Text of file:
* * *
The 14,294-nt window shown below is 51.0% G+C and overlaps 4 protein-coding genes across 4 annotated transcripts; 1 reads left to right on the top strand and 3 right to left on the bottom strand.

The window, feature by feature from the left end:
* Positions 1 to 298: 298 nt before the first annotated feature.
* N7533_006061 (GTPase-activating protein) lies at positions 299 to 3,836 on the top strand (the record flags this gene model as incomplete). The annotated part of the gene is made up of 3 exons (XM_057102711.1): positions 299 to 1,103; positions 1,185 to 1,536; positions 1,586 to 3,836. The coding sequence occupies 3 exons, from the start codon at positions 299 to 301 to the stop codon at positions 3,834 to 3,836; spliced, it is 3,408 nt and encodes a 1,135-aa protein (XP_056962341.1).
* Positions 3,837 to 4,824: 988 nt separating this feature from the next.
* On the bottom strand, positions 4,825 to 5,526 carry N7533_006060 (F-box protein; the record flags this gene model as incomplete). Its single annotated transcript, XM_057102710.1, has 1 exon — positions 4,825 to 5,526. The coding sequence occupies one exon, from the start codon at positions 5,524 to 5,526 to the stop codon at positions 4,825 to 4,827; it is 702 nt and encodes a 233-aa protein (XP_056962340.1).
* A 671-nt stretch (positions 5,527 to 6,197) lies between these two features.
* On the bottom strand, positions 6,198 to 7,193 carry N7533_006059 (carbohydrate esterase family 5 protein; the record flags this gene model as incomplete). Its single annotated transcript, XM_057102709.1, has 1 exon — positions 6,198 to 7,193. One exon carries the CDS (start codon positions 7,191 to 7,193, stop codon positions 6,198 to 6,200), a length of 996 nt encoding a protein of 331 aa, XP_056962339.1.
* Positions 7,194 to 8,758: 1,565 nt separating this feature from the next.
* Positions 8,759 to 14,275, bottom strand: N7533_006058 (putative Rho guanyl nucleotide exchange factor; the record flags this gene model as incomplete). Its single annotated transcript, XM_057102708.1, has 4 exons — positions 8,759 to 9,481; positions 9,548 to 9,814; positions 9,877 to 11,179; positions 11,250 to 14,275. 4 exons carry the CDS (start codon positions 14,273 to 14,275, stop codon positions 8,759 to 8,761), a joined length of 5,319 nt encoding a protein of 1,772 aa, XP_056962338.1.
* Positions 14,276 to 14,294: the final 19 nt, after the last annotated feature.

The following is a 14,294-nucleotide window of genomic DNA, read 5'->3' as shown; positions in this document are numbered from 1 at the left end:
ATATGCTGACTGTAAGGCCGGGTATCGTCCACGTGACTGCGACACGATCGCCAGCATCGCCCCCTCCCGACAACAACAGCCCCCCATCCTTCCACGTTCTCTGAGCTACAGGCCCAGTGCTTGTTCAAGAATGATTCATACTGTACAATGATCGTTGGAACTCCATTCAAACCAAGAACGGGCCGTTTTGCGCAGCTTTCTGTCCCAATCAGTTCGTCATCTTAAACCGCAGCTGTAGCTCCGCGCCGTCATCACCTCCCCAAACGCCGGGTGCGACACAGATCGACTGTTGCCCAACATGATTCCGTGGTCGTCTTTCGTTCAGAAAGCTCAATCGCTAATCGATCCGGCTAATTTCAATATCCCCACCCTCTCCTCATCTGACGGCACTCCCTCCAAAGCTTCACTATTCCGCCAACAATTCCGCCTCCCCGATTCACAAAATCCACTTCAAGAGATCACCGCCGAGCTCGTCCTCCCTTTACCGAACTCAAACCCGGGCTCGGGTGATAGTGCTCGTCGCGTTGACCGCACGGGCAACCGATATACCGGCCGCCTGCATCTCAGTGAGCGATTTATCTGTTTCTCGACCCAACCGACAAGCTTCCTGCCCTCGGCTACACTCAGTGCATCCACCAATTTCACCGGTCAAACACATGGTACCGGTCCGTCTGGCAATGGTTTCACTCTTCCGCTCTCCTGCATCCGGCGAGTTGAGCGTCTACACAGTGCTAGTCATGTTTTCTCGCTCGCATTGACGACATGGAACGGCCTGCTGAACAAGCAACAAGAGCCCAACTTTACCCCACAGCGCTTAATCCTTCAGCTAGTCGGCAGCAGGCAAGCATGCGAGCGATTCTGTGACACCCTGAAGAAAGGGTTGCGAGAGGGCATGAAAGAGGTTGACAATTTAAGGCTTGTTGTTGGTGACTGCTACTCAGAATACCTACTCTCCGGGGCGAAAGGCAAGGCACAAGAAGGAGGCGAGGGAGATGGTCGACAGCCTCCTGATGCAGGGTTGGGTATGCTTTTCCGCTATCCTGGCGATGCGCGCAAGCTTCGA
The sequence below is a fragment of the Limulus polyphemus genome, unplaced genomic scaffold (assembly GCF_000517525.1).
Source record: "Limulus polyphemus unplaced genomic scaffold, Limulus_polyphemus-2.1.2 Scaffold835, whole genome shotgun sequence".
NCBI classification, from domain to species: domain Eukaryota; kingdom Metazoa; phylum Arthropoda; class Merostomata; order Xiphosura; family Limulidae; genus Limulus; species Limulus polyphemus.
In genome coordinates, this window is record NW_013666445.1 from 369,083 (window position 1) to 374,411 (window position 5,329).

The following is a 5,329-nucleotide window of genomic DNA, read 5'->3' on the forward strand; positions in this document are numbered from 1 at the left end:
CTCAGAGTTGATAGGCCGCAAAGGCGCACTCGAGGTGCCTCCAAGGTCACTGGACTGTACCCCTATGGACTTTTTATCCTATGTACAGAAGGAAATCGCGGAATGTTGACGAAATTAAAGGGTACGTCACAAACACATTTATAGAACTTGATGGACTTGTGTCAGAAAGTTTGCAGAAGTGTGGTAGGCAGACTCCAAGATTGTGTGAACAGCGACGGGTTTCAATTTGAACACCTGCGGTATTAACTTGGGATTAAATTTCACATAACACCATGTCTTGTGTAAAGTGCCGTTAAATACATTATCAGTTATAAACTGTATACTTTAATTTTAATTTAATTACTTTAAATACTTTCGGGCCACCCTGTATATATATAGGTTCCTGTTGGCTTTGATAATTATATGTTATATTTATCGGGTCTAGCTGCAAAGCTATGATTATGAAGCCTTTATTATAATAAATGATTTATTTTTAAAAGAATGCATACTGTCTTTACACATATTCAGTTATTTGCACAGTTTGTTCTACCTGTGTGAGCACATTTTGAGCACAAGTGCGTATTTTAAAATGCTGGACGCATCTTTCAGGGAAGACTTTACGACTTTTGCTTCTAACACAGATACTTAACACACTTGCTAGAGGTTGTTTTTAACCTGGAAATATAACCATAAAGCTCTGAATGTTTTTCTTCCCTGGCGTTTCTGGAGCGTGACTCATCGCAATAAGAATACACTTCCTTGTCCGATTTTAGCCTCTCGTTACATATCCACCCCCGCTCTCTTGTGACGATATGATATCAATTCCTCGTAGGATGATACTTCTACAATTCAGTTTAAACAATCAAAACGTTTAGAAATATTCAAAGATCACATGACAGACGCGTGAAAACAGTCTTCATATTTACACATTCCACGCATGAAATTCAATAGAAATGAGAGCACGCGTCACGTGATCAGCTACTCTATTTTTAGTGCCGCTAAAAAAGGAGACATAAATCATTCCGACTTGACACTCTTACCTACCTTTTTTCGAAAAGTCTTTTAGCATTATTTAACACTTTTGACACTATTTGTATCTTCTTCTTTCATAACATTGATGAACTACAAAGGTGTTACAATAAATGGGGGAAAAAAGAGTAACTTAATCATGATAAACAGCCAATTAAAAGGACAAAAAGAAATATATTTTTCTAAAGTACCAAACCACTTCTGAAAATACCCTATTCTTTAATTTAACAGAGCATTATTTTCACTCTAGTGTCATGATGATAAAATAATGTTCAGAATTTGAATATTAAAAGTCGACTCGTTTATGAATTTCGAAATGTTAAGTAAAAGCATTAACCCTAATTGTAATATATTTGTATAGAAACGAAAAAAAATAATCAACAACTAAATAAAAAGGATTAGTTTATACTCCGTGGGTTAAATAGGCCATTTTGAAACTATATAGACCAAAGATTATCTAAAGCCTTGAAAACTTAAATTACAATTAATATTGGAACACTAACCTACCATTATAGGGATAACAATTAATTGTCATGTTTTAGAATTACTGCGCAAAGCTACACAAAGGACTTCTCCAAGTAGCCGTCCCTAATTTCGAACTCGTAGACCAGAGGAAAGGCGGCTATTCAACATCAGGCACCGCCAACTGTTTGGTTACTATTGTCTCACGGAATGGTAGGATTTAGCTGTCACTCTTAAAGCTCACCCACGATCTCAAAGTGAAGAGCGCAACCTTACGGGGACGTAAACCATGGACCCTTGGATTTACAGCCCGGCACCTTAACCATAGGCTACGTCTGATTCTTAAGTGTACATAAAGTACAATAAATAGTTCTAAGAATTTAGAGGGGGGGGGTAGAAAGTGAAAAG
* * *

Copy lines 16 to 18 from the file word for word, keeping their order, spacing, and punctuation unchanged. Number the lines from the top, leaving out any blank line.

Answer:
NCBI classification, from domain to species: domain Eukaryota; kingdom Metazoa; phylum Arthropoda; class Merostomata; order Xiphosura; family Limulidae; genus Limulus; species Limulus polyphemus.
In genome coordinates, this window is record NW_013666445.1 from 369,083 (window position 1) to 374,411 (window position 5,329).

The following is a 5,329-nucleotide window of genomic DNA, read 5'->3' on the forward strand; positions in this document are numbered from 1 at the left end: